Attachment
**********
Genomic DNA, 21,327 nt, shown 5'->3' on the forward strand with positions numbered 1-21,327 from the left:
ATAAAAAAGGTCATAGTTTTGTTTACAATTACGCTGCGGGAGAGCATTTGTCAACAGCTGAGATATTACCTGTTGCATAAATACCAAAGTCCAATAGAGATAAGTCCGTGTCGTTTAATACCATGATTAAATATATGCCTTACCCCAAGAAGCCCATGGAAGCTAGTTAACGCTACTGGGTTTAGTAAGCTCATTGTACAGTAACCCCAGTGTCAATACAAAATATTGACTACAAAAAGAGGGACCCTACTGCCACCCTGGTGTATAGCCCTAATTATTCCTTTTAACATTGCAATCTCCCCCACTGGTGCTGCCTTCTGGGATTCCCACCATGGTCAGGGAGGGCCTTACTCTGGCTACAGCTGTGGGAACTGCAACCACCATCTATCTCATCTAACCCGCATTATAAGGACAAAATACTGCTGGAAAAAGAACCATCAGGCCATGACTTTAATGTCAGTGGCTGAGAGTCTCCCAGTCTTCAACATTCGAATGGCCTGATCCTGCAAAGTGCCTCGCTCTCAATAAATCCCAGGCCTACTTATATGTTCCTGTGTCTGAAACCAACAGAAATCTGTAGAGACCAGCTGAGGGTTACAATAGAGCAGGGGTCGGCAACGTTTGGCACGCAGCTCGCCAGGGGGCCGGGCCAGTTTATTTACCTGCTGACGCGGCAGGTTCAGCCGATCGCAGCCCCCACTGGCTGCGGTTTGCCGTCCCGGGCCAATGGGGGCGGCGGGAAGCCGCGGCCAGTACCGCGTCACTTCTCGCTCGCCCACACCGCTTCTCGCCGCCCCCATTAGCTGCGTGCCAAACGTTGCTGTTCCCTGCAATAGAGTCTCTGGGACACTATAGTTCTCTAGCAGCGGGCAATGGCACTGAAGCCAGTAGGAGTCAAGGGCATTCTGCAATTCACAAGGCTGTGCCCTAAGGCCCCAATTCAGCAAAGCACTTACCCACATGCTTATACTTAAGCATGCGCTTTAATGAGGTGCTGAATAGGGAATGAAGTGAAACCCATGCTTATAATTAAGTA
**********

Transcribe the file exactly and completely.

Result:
Genomic DNA, 21,327 nt, shown 5'->3' on the forward strand with positions numbered 1-21,327 from the left:
ATAAAAAAGGTCATAGTTTTGTTTACAATTACGCTGCGGGAGAGCATTTGTCAACAGCTGAGATATTACCTGTTGCATAAATACCAAAGTCCAATAGAGATAAGTCCGTGTCGTTTAATACCATGATTAAATATATGCCTTACCCCAAGAAGCCCATGGAAGCTAGTTAACGCTACTGGGTTTAGTAAGCTCATTGTACAGTAACCCCAGTGTCAATACAAAATATTGACTACAAAAAGAGGGACCCTACTGCCACCCTGGTGTATAGCCCTAATTATTCCTTTTAACATTGCAATCTCCCCCACTGGTGCTGCCTTCTGGGATTCCCACCATGGTCAGGGAGGGCCTTACTCTGGCTACAGCTGTGGGAACTGCAACCACCATCTATCTCATCTAACCCGCATTATAAGGACAAAATACTGCTGGAAAAAGAACCATCAGGCCATGACTTTAATGTCAGTGGCTGAGAGTCTCCCAGTCTTCAACATTCGAATGGCCTGATCCTGCAAAGTGCCTCGCTCTCAATAAATCCCAGGCCTACTTATATGTTCCTGTGTCTGAAACCAACAGAAATCTGTAGAGACCAGCTGAGGGTTACAATAGAGCAGGGGTCGGCAACGTTTGGCACGCAGCTCGCCAGGGGGCCGGGCCAGTTTATTTACCTGCTGACGCGGCAGGTTCAGCCGATCGCAGCCCCCACTGGCTGCGGTTTGCCGTCCCGGGCCAATGGGGGCGGCGGGAAGCCGCGGCCAGTACCGCGTCACTTCTCGCTCGCCCACACCGCTTCTCGCCGCCCCCATTAGCTGCGTGCCAAACGTTGCTGTTCCCTGCAATAGAGTCTCTGGGACACTATAGTTCTCTAGCAGCGGGCAATGGCACTGAAGCCAGTAGGAGTCAAGGGCATTCTGCAATTCACAAGGCTGTGCCCTAAGGCCCCAATTCAGCAAAGCACTTACCCACATGCTTATACTTAAGCATGCGCTTTAATGAGGTGCTGAATAGGGAATGAAGTGAAACCCATGCTTATAATTAAGTA